If you’re not going to tap by Big Syrup’s rules, then you’re not going to tap at all. That’s the very clear message that the Federation of Quebec Maple Syrup Producers is sending to renegade farmers like Robert Hodge. This year, Hodge had his entire annual production (some 20,400 pounds, or $48,000 worth of syrup) seized and his farm put under watch by security guards because of a long-standing refusal to participate in the Federation’s production and sales system. While Big Syrup says its reserves keep prices and supply steady for the benefit of farmers, Hodge argues that the organization, which he compares to the oil cartel OPEC, is stunting the industry’s growth — and anyways, it’s his maple syrup.
Hodge is just one farmer with whom the Federation is currently duking it out. According to its executive director, Simon Trépanier, the mostly “happy or very happy” 7,400-member organization has 400 investigations going on at any moment. The aggressive methods that the organization has used against Hodge apparently aren’t unusual. Seizing production is not unheard of, agents are regularly sent out to inspect supermarket shelves for contraband maple syrup, and companies and producers that work outside the system get slapped with serious fines. In 2009, the Federation demanded $212,198 from Hodge (he still hasn’t paid), which is equivalent to, he tells the Times, “100 percent of what I gross for five years.” Rogue producers are even charged for the 24-hour security guards that the Federation sends to their farms.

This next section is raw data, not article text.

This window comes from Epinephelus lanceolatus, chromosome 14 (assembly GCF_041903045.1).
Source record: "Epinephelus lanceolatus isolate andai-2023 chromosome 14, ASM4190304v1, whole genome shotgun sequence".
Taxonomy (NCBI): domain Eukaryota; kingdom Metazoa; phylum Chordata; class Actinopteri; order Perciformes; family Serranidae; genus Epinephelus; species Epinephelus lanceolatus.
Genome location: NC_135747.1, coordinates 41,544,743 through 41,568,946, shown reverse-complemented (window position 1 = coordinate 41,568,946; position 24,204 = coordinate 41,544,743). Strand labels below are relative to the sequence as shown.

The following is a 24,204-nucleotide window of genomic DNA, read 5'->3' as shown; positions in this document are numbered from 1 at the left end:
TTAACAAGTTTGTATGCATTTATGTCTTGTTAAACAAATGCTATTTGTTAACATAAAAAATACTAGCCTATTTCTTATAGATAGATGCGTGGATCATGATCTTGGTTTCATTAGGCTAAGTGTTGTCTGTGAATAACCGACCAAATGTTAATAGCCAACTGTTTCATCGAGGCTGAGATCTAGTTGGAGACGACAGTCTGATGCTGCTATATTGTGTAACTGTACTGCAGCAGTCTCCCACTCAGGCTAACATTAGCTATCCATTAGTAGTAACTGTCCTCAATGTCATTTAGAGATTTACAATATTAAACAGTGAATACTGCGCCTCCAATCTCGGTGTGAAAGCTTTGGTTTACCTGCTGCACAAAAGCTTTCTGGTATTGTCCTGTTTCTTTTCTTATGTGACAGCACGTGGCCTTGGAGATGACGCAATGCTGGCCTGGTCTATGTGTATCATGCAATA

While the Federation defends its methods, others see them as bullying. Quebec produces over 70 percent of the world’s maple syrup, and the Federation, which has been the province’s only wholesale seller since 1990, was granted control over who can produce maple syrup, and how much, in 2004. (Meaning it essentially controls most of the world’s maple-syrup supply.) Quotas, voted in by members in 2003, restrict production, and to keep prices high, any excess syrup during more productive years is stored in the famous reserve that currently contains 60 million pounds of sweet, delicious syrup. Consequently, over the last decade, the per-pound price of syrup has risen from $1.63 to $2.23, and a barrel of the good stuff is worth (remarkably) 20 times more than a barrel of crude oil. Clearly, these Canadians must be stopped.